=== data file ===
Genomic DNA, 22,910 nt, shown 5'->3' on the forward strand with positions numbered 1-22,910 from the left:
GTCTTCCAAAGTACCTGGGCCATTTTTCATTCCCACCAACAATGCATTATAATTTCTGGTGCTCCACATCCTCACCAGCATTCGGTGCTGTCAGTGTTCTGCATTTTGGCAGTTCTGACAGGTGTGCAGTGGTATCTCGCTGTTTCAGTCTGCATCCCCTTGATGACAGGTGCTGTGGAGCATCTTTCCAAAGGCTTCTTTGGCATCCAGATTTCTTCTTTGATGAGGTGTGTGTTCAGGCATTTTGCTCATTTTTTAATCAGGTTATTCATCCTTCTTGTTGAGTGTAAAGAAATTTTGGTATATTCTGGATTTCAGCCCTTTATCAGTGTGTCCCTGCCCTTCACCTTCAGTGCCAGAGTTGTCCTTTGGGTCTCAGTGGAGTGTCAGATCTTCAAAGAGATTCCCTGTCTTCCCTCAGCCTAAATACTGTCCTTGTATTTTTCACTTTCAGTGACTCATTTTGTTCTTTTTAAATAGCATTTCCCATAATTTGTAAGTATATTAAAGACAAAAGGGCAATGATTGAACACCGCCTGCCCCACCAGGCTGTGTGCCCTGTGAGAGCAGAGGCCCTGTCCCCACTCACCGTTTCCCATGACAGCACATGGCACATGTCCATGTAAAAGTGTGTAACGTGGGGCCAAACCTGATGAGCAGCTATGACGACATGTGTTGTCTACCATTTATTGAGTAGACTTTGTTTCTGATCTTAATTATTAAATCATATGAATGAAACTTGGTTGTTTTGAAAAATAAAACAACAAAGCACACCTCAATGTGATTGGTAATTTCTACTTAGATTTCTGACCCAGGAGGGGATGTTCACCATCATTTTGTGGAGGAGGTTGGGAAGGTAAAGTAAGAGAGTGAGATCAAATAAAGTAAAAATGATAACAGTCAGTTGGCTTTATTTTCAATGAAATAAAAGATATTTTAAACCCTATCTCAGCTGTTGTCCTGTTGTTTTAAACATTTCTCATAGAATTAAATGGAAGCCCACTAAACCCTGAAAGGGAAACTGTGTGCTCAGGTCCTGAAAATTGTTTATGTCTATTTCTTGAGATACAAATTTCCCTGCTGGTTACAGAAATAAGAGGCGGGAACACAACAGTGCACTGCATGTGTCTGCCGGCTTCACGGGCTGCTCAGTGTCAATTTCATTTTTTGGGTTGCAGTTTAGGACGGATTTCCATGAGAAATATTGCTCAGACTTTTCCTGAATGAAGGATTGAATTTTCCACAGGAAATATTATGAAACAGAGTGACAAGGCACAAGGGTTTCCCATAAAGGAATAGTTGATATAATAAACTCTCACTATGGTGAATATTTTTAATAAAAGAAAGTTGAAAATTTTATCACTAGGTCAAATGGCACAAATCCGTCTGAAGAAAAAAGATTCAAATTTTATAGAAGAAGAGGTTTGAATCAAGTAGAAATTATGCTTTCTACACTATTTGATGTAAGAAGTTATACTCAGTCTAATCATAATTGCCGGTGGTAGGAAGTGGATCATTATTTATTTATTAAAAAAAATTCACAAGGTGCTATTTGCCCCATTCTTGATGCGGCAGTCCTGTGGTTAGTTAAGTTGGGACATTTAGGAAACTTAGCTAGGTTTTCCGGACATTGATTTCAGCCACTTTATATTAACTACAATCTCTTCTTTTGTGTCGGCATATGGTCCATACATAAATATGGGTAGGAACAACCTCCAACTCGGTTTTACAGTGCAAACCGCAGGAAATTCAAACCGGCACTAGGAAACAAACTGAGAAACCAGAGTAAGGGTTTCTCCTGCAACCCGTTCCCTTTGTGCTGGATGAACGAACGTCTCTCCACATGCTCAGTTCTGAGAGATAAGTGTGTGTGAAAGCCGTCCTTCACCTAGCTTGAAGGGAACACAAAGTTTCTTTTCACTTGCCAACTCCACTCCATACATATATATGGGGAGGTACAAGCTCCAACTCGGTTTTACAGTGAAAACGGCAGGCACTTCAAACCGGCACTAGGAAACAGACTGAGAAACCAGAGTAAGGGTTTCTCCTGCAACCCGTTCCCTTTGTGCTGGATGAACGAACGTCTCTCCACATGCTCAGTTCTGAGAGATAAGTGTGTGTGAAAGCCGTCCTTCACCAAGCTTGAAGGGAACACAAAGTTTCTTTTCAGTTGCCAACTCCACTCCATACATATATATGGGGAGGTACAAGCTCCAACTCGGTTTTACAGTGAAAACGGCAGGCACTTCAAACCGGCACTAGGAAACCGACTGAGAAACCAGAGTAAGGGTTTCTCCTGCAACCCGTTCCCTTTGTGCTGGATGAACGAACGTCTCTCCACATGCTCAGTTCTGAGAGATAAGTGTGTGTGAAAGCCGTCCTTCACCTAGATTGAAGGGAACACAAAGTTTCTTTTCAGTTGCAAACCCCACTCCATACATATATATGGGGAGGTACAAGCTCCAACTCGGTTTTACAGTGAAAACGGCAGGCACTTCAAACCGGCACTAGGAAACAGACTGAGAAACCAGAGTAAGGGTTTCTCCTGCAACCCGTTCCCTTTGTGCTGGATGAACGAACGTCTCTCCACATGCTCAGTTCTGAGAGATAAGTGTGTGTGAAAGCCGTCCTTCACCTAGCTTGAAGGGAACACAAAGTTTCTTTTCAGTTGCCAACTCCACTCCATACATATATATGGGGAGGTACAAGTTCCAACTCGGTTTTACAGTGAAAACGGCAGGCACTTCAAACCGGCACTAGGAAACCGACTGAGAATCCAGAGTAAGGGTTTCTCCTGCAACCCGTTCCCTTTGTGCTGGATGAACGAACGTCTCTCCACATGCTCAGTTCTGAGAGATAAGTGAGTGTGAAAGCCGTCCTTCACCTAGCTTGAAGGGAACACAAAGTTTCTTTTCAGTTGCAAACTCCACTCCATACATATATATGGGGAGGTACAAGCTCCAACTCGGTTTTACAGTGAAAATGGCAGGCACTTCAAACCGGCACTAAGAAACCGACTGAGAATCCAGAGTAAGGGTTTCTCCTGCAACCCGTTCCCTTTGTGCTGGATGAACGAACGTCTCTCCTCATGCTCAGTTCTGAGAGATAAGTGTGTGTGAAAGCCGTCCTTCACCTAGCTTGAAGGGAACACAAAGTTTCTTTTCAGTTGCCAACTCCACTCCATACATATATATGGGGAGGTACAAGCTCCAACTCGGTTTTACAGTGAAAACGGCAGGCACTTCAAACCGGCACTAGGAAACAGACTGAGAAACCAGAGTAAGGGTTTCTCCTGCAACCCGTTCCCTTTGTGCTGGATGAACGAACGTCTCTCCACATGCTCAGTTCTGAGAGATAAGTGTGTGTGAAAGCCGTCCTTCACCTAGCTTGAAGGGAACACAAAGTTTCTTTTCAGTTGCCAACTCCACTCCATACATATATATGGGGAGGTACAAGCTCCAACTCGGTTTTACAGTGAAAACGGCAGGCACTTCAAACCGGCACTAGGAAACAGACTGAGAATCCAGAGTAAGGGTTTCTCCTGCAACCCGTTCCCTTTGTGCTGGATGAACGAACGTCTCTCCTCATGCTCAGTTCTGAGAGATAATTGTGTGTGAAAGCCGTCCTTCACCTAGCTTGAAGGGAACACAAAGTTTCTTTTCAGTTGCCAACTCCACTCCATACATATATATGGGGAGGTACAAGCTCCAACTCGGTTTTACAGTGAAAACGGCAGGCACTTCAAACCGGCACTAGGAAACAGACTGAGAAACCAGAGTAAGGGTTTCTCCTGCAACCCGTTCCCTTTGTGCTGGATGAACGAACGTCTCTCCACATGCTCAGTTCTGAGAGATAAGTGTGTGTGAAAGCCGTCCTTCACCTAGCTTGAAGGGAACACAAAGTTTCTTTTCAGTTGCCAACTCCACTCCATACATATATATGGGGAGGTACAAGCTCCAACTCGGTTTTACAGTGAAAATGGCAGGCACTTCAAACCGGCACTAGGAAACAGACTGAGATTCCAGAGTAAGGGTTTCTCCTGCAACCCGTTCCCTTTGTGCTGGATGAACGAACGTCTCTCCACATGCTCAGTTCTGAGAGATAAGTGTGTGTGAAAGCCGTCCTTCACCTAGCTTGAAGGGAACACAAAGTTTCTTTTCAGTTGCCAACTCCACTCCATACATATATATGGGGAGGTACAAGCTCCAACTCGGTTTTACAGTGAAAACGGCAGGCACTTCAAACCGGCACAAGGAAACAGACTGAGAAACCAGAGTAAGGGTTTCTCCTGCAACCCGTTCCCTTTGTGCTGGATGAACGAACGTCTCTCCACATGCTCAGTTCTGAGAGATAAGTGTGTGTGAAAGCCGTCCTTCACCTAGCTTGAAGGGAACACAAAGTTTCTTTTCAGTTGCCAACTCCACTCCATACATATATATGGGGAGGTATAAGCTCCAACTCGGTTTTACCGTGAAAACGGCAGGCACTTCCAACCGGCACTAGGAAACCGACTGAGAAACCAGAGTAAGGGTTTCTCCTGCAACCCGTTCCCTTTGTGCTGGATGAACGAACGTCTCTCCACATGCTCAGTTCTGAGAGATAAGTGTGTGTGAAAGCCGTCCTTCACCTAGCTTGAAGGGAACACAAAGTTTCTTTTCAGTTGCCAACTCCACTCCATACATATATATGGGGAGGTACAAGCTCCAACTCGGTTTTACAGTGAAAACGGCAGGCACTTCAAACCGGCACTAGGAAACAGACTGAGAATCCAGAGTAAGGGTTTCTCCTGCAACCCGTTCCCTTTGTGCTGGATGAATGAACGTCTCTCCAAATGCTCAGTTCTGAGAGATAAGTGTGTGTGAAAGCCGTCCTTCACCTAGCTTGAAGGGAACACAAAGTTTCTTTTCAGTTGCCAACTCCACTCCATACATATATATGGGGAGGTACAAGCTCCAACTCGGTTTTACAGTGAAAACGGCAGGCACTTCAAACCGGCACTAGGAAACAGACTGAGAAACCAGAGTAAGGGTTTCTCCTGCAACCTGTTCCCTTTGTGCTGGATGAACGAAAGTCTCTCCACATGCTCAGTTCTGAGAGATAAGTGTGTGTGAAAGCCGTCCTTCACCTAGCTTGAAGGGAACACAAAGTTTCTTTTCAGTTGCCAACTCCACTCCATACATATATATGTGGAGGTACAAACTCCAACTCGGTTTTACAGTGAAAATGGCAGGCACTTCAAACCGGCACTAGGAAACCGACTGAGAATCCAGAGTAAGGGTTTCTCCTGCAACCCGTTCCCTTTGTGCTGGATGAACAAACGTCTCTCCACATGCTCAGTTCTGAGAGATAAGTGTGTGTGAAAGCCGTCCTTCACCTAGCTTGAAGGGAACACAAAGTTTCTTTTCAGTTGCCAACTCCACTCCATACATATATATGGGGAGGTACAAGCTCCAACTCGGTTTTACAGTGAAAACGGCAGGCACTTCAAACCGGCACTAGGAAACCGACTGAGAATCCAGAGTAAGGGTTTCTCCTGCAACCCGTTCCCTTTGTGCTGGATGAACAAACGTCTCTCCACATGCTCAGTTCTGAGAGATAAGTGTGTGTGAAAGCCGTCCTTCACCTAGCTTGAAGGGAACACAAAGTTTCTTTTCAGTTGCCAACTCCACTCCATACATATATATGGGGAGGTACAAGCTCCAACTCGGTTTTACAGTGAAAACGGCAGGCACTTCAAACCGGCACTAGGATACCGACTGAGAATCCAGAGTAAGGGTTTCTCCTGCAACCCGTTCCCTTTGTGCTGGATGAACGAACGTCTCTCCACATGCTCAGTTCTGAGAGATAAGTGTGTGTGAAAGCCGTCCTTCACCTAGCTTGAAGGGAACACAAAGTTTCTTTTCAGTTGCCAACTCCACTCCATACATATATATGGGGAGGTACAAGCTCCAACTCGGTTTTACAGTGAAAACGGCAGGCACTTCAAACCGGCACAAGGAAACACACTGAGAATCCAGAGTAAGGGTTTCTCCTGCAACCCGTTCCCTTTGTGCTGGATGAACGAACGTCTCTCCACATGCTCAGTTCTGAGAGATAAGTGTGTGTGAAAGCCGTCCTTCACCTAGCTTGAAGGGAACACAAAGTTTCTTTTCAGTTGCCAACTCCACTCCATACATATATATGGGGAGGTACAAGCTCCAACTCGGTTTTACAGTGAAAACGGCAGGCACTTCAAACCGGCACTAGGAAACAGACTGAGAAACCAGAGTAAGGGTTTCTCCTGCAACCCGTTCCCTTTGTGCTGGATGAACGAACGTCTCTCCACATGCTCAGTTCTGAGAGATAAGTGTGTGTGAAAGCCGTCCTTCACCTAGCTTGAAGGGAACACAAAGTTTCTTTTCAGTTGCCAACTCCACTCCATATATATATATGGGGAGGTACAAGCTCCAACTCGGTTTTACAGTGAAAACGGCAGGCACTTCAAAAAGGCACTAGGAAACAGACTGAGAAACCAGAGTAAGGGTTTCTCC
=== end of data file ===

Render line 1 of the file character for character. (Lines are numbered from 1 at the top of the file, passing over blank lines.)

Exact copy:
Genomic DNA, 22,910 nt, shown 5'->3' on the forward strand with positions numbered 1-22,910 from the left: